This is not true ricotta, but it works just as well. True ricotta is made from the whey of mozarella cheese. Ricotta is very easy to make at home and can be made with store bought milk. I usually make it with 2 gallons. Heat the milk to between 140 and 145 degrees. Then start with about 1/4 cup of raw apple cider vinegar (pasteurized will work). You need some sort of acid to separate the curds and whey. You can use vinegar or rennet. If you want a bit different taste, you can use lemon juice. Add the vinegar and start stirring it in. You are looking for the curds to totally separate from the whey. The whey will be a very distinct clear yellowish liquid. You will start to see curds right away. At this stage they don't really look like what you would call curds. They are a stretchy sort of gooey consistency. If there is not total separation add another dollop of vinegar and stir. Stir really well, because you want to use the least amount possible of the vinegar to keep it from being too vinegary tasting. Keep adding dollops and then stirring until you see that the curds have sunk and you see the clear yellowish whey. Then you can play the pun game. Someone asks what it is, and you say whey. They say No Whey. =) There are lots of whey puns...believe me, I think I have heard them all being married to a punny man. Then drain off the whey. It really is nutritious and you can use it to lacto ferment veggies or you can feed it to your animals. Let the curds drain well. I turn them often. After they seem well drained, I put them in a bowl and add salt. I really don't know how much, but I will say around a teaspoon. I work that in with my hands. At this point, you can use it, or you can freeze it for later. It is very versatile though. Many times besides the salt I will add, garlic, pepper and Italians herbs. I mix it all through with my hand. It makes an excellent spread to eat on crackers or to put on celery. You can use it seasoned like this or plain in lasagna or baked spaghetti or I have even added it to spaghetti that I have in the crock pot. Or instead of making it Italiain, you can also add honey or a natural type sugar and make a cheese filling for danish or spread it on toast or over cinnamon rolls. I am sure there are other uses, but these are some that we have used. It can also be fed to dogs or cats. If you feed them too much milk they tend to get really loose in their bowels. They do not get that way with this cheese.

I also have a gallon of skimmed milk setting to make keifer. I hope you enjoyed your tour of our home dairy. If you have questions feel free to ask and if you have suggestions feel free to make those as well.


Unknown said...

I have a question. :-D Where are pictures of all the lovely cheeses that are in your store fridge. You know, the ones you made? hmmm?

Marci said...

There are no pictures. Sorry. =) Besides you have seen them with your own eyes.

Unknown said...

I have another question. Why are there no pictures of your lovely cheese? :-D Others may want to see them, darling. By the way, have you offered anyone a drink?

Perri said...

How very interesting. I had no idea.

Patricia said...

Oh my... this looks so good. My mouth was watering! I miss my dairy so.

annie said...

Marci where did you get your DLX we live in Ontario Canada but it looks wonderful

Anonymous said...

And I thought a gallon a day from my dairy goat was a lot of milk to deal to deal with! We do make cheese and yogurt but the butter is harder to make with the goats milk as you know. Your butter is beautiful!

The Sisters said...

Hi Marci,
We have been visiting your blog for awhile now but just now got around to commenting,We really enjoy reading your posts. Thanks for sharing your home dairy it was really interesting.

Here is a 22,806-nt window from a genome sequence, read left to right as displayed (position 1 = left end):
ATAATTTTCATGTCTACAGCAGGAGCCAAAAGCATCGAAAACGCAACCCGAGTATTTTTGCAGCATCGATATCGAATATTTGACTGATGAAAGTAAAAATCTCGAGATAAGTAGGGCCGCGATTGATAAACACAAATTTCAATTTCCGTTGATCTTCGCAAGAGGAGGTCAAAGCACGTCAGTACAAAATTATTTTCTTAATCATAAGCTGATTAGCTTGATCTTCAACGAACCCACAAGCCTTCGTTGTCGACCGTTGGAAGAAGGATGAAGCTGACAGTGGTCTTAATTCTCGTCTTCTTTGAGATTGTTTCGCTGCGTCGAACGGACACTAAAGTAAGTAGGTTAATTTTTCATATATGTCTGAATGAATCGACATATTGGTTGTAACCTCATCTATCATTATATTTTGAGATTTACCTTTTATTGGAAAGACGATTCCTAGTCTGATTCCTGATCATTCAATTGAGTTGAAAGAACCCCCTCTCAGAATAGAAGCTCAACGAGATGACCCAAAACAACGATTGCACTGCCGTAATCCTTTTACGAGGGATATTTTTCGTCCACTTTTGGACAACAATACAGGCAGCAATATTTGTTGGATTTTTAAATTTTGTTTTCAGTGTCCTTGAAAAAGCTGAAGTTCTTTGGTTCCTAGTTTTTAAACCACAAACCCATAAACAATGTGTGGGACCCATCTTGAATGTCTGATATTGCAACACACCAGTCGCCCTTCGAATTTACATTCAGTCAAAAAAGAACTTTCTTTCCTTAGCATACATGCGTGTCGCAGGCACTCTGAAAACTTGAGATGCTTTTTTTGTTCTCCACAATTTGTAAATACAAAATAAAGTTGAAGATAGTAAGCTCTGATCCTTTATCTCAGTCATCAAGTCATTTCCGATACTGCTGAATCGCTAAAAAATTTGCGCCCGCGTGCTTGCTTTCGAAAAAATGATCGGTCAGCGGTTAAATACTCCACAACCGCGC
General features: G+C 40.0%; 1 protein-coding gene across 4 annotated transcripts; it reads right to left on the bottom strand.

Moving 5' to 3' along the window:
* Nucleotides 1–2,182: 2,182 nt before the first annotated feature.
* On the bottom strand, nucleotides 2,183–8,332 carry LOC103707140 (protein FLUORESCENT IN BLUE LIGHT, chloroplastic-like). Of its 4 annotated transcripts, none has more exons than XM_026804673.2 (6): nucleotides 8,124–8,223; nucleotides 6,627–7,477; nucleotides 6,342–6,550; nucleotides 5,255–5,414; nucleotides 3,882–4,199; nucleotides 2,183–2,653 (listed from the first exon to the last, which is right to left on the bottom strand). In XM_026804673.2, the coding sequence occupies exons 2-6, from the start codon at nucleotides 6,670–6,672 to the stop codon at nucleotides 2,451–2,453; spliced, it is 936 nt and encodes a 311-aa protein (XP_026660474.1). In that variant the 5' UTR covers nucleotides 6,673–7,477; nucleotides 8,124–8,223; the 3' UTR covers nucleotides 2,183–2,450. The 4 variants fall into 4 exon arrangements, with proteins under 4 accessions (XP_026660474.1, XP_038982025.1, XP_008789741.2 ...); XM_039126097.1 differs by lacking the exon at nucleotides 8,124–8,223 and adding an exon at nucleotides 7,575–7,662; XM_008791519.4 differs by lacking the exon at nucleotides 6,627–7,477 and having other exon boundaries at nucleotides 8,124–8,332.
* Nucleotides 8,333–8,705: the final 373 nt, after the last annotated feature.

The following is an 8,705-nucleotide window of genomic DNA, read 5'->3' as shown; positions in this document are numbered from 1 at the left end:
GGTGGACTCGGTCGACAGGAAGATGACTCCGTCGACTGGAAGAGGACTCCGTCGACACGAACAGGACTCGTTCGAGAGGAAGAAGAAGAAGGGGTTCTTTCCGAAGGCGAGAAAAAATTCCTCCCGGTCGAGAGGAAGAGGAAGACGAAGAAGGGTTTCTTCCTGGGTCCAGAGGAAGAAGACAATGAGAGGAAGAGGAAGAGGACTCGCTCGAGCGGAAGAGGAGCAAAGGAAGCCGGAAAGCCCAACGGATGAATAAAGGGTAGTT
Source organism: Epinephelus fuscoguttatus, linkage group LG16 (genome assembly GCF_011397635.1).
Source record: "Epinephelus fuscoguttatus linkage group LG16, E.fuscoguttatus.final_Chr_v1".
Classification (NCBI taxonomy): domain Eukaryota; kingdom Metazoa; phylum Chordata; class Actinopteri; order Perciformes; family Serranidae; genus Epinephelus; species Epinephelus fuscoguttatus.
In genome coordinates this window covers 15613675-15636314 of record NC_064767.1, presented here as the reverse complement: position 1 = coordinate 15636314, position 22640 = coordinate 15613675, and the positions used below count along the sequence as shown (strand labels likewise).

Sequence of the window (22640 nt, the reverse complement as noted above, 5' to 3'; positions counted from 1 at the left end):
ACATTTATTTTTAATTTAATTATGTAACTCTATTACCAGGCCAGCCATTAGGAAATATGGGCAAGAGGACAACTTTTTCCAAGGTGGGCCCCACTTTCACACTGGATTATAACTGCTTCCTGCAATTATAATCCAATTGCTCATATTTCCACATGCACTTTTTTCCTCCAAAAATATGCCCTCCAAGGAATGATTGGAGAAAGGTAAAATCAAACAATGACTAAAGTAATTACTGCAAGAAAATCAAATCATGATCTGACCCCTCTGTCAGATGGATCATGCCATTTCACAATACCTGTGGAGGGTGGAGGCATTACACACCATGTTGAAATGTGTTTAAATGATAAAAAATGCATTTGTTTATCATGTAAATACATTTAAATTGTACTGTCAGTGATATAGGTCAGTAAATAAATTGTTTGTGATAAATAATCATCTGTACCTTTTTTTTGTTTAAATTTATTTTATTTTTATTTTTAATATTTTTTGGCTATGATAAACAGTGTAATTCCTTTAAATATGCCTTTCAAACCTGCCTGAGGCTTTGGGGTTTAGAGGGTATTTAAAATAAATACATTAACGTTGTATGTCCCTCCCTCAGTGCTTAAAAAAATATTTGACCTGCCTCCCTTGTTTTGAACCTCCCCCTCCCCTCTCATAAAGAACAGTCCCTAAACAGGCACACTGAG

Julieann said...

How wonderful--I so enjoyed reading and learing about all of this--very neat!!


Peggy said...

You are so patient taking photos of each step. I rush through and seem to make a mess. LOL

Marci said...

Dear Ginny, you have tried your best to help me be a good hostess. I am sorry I am such a flop in that area. Would anyone care for a pitcher, I mean glass of milk????? =)

Annie, you can get a DLX from The Bread Beckers. They are now called Electrolux Assistents. Here is a link...

Angie, you would need a cream separator to make butter from your goats milk. We had friends who did this. Their butter was so white while ours was so yellow. In fact when the spring grass was out in the pasture, our butter was so yellow it was almost orange.

Peggy, I only took pictures for this post. I am usually in a big hurry and make a mess as well. =)

Joni said...

My goodness Marci, that is alot of milk and I have a milk cow and still believe that is alot of milk! Kudos to you for making use of it all. It makes me remember why I started fostering calves onto my cows and just milking what I need. :)

ChickenMama said...

How wonderful! I SOOOO want to try my hand at cheese making but my husband has forbidden dairy animals. I keep asking around for milk to buy or barter from friends and neighbors, but no luck yet.

Thanks for the tutorial!


Sharri said...

It all looks soooo wonderful!
I wish I were there to take some of that milk off of your hands! :0)

Your DLX mixer must be very powerful.

Martha said...

Looks delicious. I wish I lived on your farm!


Cathy said...

Hello Marci

I found you throught Clara's blog and so glad I did.

I learn't a lot this evening and yes, I know milk, butter and cheese doesn't just appear on the supermarket shelves but maybe you should print this out and distribute to some schools to instruct the children who think it does.

I'll be back another day


Susan said...

Thanks for coming by my blog and commenting! Enjoy your weekend!

Robin's Nesting Place said...

Marci, I love my DLX. I went to a homeschool convention in Atlanta about ten years ago and I'm afraid that the wonderful people from Bread Beckers may have thought I was stalking their booth because I spent so much time there watching them and listening to their talks.

Your butter looks wonderful!

Anonymous said...

This is great! Thanks so much for sharing!I would love to make butter one day,... and have a cow :)



Anonymous said...

Hi Marci what great pictures!Talking about the drought we are about to get some rain and heavy winds.Our trees are now turning and our grass is so green and alive. Our garden has died out. How did your strawberries do? thanks for sharing your farm pictures.. Brenda/haflinger